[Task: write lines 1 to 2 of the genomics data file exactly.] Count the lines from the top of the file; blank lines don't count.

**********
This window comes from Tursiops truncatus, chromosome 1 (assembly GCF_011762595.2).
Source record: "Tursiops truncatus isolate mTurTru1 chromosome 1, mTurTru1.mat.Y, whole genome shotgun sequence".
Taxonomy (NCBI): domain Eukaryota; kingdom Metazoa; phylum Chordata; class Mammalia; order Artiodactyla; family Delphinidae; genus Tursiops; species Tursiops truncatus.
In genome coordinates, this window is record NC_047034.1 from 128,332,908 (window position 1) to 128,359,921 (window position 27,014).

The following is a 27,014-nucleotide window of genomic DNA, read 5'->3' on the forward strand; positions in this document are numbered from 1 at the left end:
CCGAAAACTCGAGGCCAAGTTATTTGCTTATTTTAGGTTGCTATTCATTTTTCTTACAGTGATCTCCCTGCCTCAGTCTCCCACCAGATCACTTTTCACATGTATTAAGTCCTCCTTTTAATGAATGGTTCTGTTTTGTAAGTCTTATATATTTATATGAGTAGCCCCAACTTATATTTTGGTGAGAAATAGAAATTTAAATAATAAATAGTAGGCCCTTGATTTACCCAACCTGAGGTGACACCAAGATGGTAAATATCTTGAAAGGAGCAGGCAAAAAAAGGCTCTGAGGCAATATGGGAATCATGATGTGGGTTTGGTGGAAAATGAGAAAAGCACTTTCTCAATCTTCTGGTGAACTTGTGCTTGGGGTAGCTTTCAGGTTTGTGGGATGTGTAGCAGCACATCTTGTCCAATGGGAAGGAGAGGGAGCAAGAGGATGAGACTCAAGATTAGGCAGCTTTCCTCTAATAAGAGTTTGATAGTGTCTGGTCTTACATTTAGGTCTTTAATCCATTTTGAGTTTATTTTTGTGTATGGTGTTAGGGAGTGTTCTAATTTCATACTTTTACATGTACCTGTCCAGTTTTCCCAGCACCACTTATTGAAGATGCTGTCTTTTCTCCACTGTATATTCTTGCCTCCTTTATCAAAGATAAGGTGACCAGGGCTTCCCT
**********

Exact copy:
This window comes from Tursiops truncatus, chromosome 1 (assembly GCF_011762595.2).
Source record: "Tursiops truncatus isolate mTurTru1 chromosome 1, mTurTru1.mat.Y, whole genome shotgun sequence".